The Arts

A Grunt’s-Eye-View Of Modern Combat

Samuel Fuller’s WWII epic ‘The Big Red One’ raises big moral questions.

09/25/2012
Special To The Jewish Week

Lee Marvin in “The Big Red One.” Warner Brothers

The Keys To Survival

Mona Golabek’s Holocaust-themed ‘The Pianist of Willesden Lane.’

07/30/2014
Special To The Jewish Week
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If anyone believes in the healing and redemptive properties of music, it is pianist Mona Golabek. Her new play, “The Pianist of Willesden Lane” traces the harrowing story of her mother’s escape from the Nazis on the Kindertransport and the rebuilding of her life in London, on the way to a concert music career. It opened last week in Midtown; Charles Isherwood of The New York Times calls it “deeply affecting,” noting that the play is “packed with startling setbacks … and equally dramatic triumphs.”

Mona Golabek in “The Pianist of Willesden Lane.” Cynthia N. Olkie

Immigrants All Around

Meyer Lansky, his mistress and an American journalist on assignment collide in Zachary Lazar’s new novel.

07/30/2014
Culture Editor
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Hannah Groff travels to Israel on assignment, to write about the murder of poet David Bellen. The poet had writen a book called “Kid Bethlehem,” with the biblical King David reimagined as a 20th-century gangster, and then his body was found in the village of Beit Sahour, outside of Bethlehem. As soon as Hannah arrives, she’s asked again and again, Why have you never been to Israel?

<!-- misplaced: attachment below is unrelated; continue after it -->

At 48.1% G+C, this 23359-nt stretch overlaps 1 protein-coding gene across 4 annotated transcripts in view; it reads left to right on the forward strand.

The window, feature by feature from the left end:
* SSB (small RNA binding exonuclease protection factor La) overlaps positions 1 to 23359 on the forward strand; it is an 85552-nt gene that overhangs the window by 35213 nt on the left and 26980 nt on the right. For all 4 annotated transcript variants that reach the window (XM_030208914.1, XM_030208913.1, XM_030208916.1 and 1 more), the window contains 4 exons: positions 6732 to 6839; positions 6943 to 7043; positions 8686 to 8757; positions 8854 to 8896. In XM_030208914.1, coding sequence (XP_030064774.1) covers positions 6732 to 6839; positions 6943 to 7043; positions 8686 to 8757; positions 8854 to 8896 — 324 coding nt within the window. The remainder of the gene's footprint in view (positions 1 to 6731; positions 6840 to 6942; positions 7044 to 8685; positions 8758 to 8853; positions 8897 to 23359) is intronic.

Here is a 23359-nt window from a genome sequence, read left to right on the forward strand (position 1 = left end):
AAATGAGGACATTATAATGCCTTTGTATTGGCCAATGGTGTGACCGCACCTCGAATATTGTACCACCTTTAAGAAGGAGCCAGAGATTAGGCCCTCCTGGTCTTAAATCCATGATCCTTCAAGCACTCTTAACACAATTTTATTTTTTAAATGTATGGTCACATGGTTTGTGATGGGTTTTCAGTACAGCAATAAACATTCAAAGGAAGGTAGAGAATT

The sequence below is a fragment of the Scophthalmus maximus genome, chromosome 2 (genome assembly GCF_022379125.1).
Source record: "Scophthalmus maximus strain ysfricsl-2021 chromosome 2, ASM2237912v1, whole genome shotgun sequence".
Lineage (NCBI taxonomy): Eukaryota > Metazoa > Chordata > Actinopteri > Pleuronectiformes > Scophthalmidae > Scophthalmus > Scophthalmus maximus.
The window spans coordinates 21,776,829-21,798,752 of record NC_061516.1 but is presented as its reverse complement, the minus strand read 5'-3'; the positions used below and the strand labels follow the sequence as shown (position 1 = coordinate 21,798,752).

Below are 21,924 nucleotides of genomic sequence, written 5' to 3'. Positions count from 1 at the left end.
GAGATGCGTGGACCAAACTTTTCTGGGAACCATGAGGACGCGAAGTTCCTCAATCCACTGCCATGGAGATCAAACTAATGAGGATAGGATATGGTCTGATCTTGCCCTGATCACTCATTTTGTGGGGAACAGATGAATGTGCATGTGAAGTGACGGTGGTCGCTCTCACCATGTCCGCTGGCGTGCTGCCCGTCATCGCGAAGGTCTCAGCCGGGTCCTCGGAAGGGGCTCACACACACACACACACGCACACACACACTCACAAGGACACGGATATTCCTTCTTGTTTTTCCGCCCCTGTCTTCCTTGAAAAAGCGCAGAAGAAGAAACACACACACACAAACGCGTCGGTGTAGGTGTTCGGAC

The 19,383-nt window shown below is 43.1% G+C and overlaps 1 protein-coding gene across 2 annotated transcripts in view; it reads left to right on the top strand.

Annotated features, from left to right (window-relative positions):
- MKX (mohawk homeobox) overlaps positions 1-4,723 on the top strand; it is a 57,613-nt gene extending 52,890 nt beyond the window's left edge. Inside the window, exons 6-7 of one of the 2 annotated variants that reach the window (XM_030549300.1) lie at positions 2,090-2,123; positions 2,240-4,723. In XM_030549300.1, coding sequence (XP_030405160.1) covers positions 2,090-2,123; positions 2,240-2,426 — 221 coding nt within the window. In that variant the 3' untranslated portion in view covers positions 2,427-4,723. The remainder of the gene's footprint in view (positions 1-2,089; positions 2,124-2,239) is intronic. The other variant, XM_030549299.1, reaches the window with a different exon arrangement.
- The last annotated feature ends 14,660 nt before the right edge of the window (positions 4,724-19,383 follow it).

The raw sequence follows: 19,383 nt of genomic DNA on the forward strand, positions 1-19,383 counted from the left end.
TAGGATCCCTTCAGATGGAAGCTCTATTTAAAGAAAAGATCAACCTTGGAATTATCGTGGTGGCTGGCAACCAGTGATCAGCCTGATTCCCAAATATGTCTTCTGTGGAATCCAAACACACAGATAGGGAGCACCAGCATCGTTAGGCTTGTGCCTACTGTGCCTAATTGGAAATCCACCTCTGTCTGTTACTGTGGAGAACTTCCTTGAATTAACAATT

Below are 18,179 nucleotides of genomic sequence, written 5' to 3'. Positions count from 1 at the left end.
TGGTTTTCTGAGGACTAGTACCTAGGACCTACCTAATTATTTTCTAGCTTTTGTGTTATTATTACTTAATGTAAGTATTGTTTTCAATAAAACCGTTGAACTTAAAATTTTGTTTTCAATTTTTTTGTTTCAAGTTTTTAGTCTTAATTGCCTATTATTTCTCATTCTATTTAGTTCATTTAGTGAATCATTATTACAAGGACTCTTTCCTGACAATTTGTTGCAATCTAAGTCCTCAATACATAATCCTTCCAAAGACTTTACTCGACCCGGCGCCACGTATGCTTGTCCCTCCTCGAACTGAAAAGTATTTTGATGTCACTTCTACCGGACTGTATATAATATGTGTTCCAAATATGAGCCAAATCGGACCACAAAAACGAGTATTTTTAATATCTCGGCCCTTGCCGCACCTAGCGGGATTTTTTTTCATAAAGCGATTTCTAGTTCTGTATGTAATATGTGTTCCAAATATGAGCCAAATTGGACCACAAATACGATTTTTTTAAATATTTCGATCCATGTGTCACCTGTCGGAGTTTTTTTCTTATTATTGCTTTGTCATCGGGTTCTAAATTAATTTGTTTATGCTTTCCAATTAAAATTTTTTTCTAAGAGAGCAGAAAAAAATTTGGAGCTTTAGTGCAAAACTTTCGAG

Keeper Of Her Grandfather’s Memory

Remembering Bel Kaufman, author of influential city schools novel and diplomat-at-large for the iconic Sholem Aleichem.

07/29/2014
Culture Editor
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Bel Kaufman published her first poem, a paean to spring, as a 7-year-old in Odessa. It was four lines long, signed Belochka Koifman, in a Russian children’s magazine. When she was 11, she began a drama, and wrote 60 pages describing the characters in a notebook that she carried with her when the family moved to New York later that year, and which she kept through her life. Everyone in her family wrote: her mother Lyalya published stories; her father, a physician, was a poet and translator; and her grandfather, who wrote many letters to her, was the great Yiddish writer Sholem Aleichem.

Bel Kaufman, who died last week at 103, at her home in recent years, and with Sholem Aleichem. RECENT PHOTO CREDIT: M Dadikash

A Filmmaker Shaped By War

New film documents life and work of Samuel Fuller, who helped liberate the camps.

07/29/2014
Special To The Jewish Week
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Samuel Fuller held the distinction of being the only Hollywood filmmaker/GI who participated in the liberation of a Nazi concentration camp at the end of World War II. Already in his early 30s, Fuller (whose family name was changed from Rabinowitz before he was born) had logged several screenwriting credits before he volunteered in the wake of Pearl Harbor; his mother would send him a 16mm movie camera while he was overseas with the 1st U.S. Infantry, and with it he shot footage of his buddies, of the brutal combat he endured over the course of four years and, inevitably, of the camp at Falkenau.